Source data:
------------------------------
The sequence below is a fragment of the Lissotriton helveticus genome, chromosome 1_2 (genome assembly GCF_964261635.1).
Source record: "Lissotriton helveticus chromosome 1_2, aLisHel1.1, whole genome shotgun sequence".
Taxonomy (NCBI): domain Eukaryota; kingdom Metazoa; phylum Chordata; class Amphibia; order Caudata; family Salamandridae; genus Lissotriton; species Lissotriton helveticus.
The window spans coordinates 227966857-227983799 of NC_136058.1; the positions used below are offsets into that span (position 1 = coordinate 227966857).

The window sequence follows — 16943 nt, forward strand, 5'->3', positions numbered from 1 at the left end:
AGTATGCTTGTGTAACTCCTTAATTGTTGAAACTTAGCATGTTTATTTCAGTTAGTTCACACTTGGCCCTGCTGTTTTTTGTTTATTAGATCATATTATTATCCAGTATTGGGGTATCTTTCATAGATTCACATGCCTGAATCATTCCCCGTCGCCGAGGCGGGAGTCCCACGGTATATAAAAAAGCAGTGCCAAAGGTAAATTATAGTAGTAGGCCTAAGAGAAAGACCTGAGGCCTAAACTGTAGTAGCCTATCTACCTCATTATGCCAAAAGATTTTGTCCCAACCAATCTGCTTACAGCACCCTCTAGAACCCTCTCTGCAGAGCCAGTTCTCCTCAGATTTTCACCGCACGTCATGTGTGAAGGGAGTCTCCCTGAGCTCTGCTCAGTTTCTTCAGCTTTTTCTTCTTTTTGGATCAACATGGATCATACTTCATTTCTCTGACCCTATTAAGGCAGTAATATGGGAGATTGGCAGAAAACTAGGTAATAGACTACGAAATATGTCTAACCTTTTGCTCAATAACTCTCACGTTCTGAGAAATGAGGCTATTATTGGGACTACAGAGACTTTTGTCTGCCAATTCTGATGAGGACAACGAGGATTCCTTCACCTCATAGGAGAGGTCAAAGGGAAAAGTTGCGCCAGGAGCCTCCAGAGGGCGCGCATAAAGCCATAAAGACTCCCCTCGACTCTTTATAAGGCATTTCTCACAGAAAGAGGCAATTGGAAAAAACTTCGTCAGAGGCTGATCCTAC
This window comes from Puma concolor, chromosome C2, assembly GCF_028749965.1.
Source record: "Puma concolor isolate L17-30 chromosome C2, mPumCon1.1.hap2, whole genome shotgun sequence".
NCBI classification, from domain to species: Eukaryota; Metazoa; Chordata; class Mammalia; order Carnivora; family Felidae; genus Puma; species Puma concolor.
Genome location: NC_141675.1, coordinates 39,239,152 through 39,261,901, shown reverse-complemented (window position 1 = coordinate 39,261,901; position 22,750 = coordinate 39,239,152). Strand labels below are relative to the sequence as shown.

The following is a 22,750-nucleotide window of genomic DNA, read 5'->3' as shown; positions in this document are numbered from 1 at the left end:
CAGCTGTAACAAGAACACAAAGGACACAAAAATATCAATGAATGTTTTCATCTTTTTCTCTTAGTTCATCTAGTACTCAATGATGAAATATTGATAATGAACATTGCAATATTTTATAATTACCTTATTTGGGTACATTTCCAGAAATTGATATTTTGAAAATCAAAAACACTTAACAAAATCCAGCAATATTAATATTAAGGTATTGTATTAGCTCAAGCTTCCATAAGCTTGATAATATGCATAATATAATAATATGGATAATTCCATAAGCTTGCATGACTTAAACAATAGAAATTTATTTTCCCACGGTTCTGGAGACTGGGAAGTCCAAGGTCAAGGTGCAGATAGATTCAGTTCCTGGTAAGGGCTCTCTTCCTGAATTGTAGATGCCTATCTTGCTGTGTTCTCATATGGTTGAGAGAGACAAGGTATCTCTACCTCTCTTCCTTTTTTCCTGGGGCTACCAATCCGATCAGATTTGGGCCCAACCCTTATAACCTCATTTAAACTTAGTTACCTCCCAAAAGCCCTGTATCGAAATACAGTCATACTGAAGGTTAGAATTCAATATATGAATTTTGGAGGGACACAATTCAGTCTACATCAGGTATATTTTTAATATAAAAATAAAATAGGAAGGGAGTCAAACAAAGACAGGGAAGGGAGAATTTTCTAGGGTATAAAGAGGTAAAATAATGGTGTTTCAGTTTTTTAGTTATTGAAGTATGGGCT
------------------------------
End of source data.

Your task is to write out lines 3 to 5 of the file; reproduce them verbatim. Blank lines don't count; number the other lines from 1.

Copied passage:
Taxonomy (NCBI): domain Eukaryota; kingdom Metazoa; phylum Chordata; class Amphibia; order Caudata; family Salamandridae; genus Lissotriton; species Lissotriton helveticus.
The window spans coordinates 227966857-227983799 of NC_136058.1; the positions used below are offsets into that span (position 1 = coordinate 227966857).

The window sequence follows — 16943 nt, forward strand, 5'->3', positions numbered from 1 at the left end: